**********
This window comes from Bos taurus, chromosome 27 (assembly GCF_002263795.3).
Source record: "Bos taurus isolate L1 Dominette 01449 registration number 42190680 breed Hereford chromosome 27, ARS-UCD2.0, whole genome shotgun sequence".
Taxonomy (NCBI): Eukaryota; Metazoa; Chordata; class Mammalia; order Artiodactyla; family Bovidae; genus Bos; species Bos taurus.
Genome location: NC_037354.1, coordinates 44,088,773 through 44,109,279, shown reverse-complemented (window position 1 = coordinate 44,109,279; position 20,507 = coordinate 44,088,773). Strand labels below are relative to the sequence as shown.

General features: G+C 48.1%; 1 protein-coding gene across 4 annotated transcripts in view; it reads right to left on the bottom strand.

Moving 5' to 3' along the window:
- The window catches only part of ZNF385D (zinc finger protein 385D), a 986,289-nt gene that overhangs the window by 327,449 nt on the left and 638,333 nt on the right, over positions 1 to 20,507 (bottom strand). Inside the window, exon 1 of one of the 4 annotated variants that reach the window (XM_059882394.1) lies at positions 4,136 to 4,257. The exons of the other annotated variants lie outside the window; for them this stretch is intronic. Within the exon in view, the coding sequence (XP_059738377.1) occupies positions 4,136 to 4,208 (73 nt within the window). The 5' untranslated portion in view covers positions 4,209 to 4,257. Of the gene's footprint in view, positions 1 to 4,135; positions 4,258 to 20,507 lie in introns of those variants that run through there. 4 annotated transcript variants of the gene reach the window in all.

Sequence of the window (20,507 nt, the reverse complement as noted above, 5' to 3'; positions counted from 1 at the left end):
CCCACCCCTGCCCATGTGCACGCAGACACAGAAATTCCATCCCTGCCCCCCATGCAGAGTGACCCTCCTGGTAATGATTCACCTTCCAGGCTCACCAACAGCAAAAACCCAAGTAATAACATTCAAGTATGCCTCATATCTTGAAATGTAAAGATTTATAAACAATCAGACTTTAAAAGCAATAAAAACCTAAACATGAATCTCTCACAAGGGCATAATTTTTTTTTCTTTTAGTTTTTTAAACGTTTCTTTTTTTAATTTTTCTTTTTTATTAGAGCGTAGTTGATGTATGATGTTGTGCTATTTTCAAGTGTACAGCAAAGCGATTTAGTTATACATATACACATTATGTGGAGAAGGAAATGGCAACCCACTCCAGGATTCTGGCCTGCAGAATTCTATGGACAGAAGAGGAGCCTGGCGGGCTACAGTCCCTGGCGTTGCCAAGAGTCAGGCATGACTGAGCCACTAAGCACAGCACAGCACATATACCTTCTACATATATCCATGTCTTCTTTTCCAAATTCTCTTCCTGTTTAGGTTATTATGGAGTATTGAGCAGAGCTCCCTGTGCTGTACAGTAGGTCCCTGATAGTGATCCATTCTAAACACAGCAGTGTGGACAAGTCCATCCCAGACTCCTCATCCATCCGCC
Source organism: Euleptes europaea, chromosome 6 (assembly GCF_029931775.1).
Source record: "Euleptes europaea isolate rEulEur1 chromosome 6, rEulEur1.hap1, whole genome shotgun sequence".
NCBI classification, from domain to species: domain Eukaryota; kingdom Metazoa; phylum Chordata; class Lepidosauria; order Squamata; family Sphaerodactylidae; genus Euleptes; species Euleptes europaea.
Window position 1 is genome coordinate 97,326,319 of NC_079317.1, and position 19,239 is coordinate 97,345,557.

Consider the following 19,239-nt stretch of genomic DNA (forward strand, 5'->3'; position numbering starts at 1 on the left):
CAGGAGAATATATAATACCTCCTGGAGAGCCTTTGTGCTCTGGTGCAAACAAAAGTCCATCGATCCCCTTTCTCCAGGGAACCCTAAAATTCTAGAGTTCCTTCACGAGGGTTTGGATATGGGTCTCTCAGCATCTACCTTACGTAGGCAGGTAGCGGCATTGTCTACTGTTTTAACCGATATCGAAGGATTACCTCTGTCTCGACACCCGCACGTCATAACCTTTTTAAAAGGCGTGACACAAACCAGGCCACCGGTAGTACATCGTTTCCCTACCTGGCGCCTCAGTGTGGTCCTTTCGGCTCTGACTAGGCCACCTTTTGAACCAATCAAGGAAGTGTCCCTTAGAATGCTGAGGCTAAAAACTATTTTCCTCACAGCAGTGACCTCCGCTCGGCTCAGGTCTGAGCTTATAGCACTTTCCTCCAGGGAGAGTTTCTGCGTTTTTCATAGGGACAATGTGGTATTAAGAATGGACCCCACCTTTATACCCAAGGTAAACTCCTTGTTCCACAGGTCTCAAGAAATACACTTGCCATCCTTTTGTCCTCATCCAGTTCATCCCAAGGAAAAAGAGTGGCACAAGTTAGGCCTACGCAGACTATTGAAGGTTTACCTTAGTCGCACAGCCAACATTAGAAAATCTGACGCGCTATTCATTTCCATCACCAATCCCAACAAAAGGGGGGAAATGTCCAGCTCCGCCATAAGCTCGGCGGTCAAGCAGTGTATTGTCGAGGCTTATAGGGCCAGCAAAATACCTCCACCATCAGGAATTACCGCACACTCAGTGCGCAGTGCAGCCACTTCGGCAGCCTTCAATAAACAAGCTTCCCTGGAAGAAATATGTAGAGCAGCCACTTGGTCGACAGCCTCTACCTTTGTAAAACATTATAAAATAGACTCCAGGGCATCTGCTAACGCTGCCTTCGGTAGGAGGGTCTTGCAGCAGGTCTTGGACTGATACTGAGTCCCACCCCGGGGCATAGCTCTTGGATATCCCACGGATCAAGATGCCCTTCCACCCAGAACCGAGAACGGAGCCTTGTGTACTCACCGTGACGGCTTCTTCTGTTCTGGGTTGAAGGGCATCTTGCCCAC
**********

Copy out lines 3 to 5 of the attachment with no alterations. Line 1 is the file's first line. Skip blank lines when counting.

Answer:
Taxonomy (NCBI): Eukaryota; Metazoa; Chordata; class Mammalia; order Artiodactyla; family Bovidae; genus Bos; species Bos taurus.
Genome location: NC_037354.1, coordinates 44,088,773 through 44,109,279, shown reverse-complemented (window position 1 = coordinate 44,109,279; position 20,507 = coordinate 44,088,773). Strand labels below are relative to the sequence as shown.

General features: G+C 48.1%; 1 protein-coding gene across 4 annotated transcripts in view; it reads right to left on the bottom strand.